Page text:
It has been said that one critical remark should be balanced by ten positive ones. While doling out the correction, make sure and pile on the encouragement where appropriate (not empty flattery). Here are some words and phrases to use; “You are such a blessing, I am so glad God gave you to me!” “Good job!” “You did that exactly right!” “You work so well that it gives me joy just to watch you!” “I am so impressed by your good attitude, keep it up!” “You cheer everyone up by your smile and happy ways!” etc.

instruct and explain consequences.

Children do not automatically know how to act. This can be very embarrassing, not to mention disruptive, especially at times when children need to be quiet and respectful (such as at church or during a funeral).

Long before ever setting foot in a public place, young ones need some instruction. Role-playing can help here, too. They also need to know just what may happen if they do not comply.

There also need to be clear guidelines of correction for different behaviors. Lying, cheating, stealing, etc. should all have specific consequences.

I have been known to actually post these things on the refrigerator and refer to them at the appropriate times. This gives children security and a sense that justice is being done.

Teach respect.

How very different our world would look if we understood respect. There are two types of respect; that which is expected because of position, and that which is earned. Children need to understand both, and they need to be trained in both.

There is respect for the helpless, children, and the elderly, and there is respect for authorities. They need to remember their place, and the place of others. Teaching them to say “Yes, Sir” and “No, Ma’am” is not abuse. They need to understand submission, but in a series of priorities:

  • God as Supreme
  • Family and Church next
  • Government and Experts LAST

(And we need to have a certain diplomatic decorum about us, even when we are standing in defiance of a corrupt, tyrannical regime.)

In our house we have been known to have special training in this type of respect. If a child fails to respond promptly to me, I require that he “practice” coming quickly 10 times. If he can’t come quickly, he is to call out, “Coming, Mother” as loud as is necessary for me to hear him (we have a large house). When being addressed, he is to be in a listening posture, not allowed to “negotiate” and must answer with “Yes, Ma’am” or “No, Ma’am”, whichever is appropriate.

Use chores to gain character.

There is no such thing as an educated person who does not have good character (some would call such a person an “educated idiot”). Ever heard of a talented and highly educated person who was lazy making a mark in the world? Me, neither. (This doesn’t include the regime currently occupying Washington.)

Having children help with the responsibilities of family life gives parents an opportunity to diagnose problems and deal with them before they become an element of a child’s personality and character. A child who refuses to respond quickly when called, who constantly talks-back, and who is not held accountable for sloppy, half-hearted work will be a constant drain and make the teaching of every subject a headache for the whole family and enable that child to reap a harvest of heartache in life.

On the other hand, a home full of happy, (mostly) obedient children is a little piece of heaven on earth!

Here are some different perspectives on this same subject:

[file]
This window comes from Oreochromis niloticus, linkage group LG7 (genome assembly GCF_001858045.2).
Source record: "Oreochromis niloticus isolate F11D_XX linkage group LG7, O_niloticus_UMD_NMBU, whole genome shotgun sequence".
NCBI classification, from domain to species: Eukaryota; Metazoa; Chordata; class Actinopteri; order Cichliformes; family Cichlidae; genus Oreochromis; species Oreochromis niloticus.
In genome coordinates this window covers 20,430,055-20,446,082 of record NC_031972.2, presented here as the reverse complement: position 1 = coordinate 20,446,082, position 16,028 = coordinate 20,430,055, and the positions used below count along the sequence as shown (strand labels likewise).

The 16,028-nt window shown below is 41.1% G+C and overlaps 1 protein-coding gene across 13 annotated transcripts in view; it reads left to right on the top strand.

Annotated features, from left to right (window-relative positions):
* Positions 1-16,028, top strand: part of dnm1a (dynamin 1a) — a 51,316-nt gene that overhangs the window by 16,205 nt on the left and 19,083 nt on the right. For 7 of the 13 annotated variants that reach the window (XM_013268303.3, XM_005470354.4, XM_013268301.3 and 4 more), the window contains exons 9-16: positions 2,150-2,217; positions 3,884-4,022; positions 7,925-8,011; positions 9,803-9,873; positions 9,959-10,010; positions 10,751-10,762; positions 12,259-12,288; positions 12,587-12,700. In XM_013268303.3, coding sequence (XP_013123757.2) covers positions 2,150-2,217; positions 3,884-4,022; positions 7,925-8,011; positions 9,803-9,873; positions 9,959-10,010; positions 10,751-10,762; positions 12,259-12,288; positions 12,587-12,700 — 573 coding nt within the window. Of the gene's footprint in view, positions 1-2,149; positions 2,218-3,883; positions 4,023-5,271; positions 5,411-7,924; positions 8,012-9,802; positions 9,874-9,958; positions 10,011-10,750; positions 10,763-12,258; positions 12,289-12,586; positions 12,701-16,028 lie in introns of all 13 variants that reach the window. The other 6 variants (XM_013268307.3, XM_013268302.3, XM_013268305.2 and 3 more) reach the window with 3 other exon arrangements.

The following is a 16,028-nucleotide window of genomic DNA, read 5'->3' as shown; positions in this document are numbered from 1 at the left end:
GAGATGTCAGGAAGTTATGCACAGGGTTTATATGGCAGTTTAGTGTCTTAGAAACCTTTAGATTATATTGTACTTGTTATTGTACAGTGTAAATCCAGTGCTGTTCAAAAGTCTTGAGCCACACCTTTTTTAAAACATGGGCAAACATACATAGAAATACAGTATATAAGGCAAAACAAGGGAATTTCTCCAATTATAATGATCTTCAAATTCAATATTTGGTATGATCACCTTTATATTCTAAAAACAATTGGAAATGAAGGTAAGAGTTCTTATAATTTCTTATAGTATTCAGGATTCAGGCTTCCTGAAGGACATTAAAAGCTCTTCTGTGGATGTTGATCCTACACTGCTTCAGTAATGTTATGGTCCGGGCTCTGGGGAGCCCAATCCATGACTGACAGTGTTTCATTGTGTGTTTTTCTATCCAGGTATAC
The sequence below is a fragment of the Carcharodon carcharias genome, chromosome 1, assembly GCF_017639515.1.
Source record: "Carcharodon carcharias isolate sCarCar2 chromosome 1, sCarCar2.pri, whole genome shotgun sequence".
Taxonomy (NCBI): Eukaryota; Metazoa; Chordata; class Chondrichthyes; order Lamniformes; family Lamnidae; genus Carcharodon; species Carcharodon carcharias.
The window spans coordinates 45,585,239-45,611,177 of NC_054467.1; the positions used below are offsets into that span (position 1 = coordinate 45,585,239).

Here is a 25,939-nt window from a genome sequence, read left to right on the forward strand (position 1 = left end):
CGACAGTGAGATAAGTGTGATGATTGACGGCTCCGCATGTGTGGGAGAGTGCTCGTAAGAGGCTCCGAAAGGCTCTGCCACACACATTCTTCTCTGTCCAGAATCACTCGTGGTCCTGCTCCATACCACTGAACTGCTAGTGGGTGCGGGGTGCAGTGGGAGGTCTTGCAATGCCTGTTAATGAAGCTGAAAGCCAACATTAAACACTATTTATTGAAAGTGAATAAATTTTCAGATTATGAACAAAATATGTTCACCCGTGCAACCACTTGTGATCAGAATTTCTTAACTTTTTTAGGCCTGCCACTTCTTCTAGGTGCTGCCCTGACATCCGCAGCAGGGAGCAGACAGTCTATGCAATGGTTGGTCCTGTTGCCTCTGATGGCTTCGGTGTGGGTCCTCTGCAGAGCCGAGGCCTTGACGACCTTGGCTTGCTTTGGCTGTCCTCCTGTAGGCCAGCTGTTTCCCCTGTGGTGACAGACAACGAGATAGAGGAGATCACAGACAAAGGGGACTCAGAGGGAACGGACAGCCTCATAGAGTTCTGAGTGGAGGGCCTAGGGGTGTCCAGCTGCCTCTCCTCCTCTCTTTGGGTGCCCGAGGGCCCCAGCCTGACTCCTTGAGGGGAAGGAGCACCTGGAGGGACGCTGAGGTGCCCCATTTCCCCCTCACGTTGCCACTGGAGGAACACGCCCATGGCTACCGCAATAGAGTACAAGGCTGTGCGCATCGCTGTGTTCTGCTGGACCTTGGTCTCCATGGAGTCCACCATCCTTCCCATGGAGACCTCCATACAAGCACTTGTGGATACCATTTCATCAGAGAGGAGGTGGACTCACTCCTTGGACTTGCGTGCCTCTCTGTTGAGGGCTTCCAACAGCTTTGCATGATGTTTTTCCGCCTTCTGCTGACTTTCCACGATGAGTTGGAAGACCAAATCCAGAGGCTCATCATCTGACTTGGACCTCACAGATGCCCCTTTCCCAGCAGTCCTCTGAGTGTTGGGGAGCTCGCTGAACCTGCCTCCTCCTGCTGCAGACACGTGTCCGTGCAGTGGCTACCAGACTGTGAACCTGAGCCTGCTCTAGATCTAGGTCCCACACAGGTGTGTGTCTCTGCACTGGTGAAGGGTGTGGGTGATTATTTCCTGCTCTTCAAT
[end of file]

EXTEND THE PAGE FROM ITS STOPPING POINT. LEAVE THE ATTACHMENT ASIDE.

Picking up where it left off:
Raising Godly Tomatoes

8 Charlotte Mason Habits to Teach Your Children

How Habit Training Cultivates Character and Responsibility

Hey, veteran moms, make sure and share some of your creative correction ideas in the comments below:

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6 thoughts on “Homeschool With Peace”

  1. Thank you so much for ministering to us younger moms. Your posts are always so full of practical and godly advice. Although I don’t know you personally, I consider you a Titis 2 woman in my life. Thank you.

    Reply
  2. Let’s see, creative correction. My mentor taught me that when siblings are arguing, they need to spend more time working together, such as cleaning the bathroom together. She learned it from a friend.

    By the way, we may have been in the same homeschool group years ago. I remember a mom back in 2000 in my group who was pregnant with number seven, and so calm. I had three at the time, and marveled at her peace. Even if it wasn’t you, it reminds me of you.

    Thank you for your many years of encouragement. I’ve read your posts for years, but only recently started commenting. I’m enjoying your YouTube videos too.

    Back to correction ideas. From the line of thinking of sibling chores, and the Biblical concept of making restitution, in sibling offenses, the offender does one of their victims chores as restitution.

    I also assign extra chores/earned chores, for general disobedience.

    We study character traits Charlotte Mason style, most weeks. It helps takes the pressure off, when we study traits together, and they see my humility and obvious areas that I need to work on just like they do.

    Reply
    • Oh, yes! I have done these things, too! That restitution is so Biblical. Thanks for all the suggestions. Not sure if we were in the same group, but the sentiment is sweet

      Reply
  3. I wanted to mention a wonderful podcast called the Sibling Relationship Lab. Mom of 10, Lynna Sutherland hosts it and it has given me wonderful ideas on how to deal with sibling relationships from a godly perspective. Just thought I’d throw that out for a resource. Thanks for the wonderful post, Sherry. As always, I am challenged. This summer, I definitely need to reign it in with my discipline. I was particularly convicted that “a child left to himself is a disgrace to his mother.” It’s so easy to get distracted on technology, working “on” homeschooling and forgetting to be “in” it as well.

    Reply
    • Thanks for that great recommendation, Kristi. I agree, we can get so caught up in all the planning and staging of life that we forget to be part of it (especially if you tend to be creative–so many choices, so many projects, so little time). That’s actually why I am not as consistent online as I’m supposed to be–I am trying to keep my life ordered according to priorities, and online stuff has to be down there after my family. Sometimes I can combine both, which is how I am able to create free resources for everyone.

      Reply